Did you you know that every blossom gets “spanked” at the airport when the flowers land in the US?! Yes, Federal Agents “spank” and physically hit and shake the plants to make sure they are free of some hijacking pests or bugs.
I saw the news report on CBS TV a few years ago and it stuck with me. I am re-posting two of my most popular Valentines post from past years.
The CBS News Valentine’s Day feature told the story of the “Superbowl of Flowers.” Here’s the newscast link: "From Rose Farm to Table."
The news piece features the roses from Columbia (some years ago when I worked at BBG, we hosted rose growers from Columbia who were looking to improve their rose flower yields with reduced amounts of chemicals); the same style of growing is used in Ecuador. I worked garden design and menu development there for several years during the winter season; I saw first-hand the incredible rose production and preparation for shipping. From the broadcast, I learned Miami is the Flower Hub for the US, with 91% of the country’s flowers coming through the airport there. That’s 22 million flowers a day!
Plants are the source of All Valentine’s Day Gifts!
Valentine’s Day offers passionate plant lovers a holiday like no other. Besides the many luxury gifts designed to woo a special someone -- including chocolates, champagne, fragrance, and jewelry -- glamorous, glorious flowers, blooms, and blossoms are the Valentine gifts sure to elicit that romantic swoon. The thing is - all those other luxury gifts are inspired by and composed of --- plants!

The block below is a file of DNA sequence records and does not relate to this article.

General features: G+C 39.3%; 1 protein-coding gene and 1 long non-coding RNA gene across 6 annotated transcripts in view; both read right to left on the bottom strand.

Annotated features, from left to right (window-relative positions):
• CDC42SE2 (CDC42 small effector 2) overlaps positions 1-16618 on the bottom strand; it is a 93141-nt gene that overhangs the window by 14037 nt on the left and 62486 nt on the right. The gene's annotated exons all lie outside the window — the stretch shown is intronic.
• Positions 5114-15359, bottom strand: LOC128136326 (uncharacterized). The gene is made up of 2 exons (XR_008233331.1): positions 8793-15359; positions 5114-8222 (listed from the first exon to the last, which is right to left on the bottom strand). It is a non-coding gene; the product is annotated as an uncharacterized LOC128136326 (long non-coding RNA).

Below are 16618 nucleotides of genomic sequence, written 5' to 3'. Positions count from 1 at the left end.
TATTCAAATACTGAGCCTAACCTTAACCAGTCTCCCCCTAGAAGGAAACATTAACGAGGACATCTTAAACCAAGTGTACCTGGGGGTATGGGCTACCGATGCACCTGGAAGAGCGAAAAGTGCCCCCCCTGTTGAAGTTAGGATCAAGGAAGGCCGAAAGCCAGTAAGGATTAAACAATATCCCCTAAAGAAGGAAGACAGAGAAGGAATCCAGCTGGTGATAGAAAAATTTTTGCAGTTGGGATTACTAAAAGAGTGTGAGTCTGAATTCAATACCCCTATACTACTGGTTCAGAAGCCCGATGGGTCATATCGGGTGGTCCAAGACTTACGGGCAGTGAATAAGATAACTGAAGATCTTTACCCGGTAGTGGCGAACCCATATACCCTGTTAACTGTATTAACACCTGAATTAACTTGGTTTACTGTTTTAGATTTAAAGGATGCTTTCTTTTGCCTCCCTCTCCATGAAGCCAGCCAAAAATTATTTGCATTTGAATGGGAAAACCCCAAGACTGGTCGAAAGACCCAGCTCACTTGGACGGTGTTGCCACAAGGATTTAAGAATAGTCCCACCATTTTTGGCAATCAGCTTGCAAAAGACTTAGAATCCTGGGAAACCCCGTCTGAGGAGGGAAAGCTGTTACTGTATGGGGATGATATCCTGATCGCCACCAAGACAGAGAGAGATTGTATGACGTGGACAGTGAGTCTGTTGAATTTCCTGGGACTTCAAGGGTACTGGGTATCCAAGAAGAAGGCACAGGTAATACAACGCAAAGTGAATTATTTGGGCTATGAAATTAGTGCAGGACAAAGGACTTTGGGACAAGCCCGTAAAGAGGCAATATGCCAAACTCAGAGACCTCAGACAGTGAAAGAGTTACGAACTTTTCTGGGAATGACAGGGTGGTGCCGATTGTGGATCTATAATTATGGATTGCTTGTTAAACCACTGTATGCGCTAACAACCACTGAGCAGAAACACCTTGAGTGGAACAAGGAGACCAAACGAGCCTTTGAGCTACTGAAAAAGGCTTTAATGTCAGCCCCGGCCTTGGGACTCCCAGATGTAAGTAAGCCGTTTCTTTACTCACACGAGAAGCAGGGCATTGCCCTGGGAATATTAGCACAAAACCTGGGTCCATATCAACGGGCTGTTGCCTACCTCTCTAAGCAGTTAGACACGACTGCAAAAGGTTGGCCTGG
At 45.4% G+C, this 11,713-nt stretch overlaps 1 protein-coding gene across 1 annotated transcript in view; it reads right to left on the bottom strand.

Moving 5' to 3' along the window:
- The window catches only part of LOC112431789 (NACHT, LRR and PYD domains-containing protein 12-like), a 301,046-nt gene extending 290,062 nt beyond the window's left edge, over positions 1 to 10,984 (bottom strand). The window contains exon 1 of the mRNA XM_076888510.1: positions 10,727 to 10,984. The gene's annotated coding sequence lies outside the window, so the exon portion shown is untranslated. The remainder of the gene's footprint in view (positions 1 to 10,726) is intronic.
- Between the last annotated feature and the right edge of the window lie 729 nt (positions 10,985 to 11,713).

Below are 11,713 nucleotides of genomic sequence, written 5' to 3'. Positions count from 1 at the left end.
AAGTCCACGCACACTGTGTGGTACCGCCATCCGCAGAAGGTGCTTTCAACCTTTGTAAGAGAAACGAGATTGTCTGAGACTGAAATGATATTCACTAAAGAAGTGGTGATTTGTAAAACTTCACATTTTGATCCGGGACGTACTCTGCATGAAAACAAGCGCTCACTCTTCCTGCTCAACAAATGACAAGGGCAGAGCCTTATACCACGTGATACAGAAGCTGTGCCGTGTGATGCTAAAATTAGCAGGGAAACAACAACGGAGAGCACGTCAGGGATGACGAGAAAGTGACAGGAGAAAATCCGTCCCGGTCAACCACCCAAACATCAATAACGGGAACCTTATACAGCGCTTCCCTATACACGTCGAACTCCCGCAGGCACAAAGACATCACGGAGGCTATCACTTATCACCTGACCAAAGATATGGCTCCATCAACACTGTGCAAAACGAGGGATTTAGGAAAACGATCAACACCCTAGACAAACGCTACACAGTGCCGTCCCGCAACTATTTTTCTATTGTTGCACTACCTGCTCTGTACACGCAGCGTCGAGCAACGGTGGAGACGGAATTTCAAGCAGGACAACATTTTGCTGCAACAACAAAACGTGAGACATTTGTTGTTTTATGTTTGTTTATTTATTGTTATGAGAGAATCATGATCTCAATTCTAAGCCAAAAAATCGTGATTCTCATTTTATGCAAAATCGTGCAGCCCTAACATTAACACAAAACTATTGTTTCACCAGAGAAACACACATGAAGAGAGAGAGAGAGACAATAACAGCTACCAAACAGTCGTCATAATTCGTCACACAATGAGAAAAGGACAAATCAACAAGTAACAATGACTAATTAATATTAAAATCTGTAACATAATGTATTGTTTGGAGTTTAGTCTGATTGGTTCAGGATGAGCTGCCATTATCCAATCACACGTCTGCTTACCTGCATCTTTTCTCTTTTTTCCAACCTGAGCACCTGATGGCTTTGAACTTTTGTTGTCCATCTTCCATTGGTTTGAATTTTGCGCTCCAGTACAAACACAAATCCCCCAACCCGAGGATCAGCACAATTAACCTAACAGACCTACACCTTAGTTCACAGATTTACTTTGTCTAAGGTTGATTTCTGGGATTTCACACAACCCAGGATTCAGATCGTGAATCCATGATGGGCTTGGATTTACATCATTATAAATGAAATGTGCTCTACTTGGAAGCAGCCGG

Think about it - chocolate comes from a plant bean, champagne from a grape plant, jewelry is most often a flower or blossom rendered in earth’s metals of gold, silver or diamonds. So why not go with the original gift of romance - the authentic messenger of love? Plus, there are legends and stories about most every plant and flower, right down to the meanings of color and the mysterious effect on our ardent -- and lustful -- desires.
This was my Valentine’s Day floral gift this year. Such a beautiful mix of roses, and other blooms.
Say It With Flowers
Over time, flowers have taken on meaning beyond their sheer beauty. Perhaps it was the garden sprites or Garden Goddesses that sprinkled their fairy dust -- adding more romance to nature’s jewels as symbols of virtue and ardor and love.
For example, my Peruvia lilies are noted as a symbol of devotion. Peruvian lilies can say to a companion or loved one that you will always be there for them and that you trust in your lasting bond, according to Proflowers
Further, my pink roses signify grace and elegance; Stargazer Lily, often referred to as the “floral celebrity” represents wealth, prosperity, innocence, and purity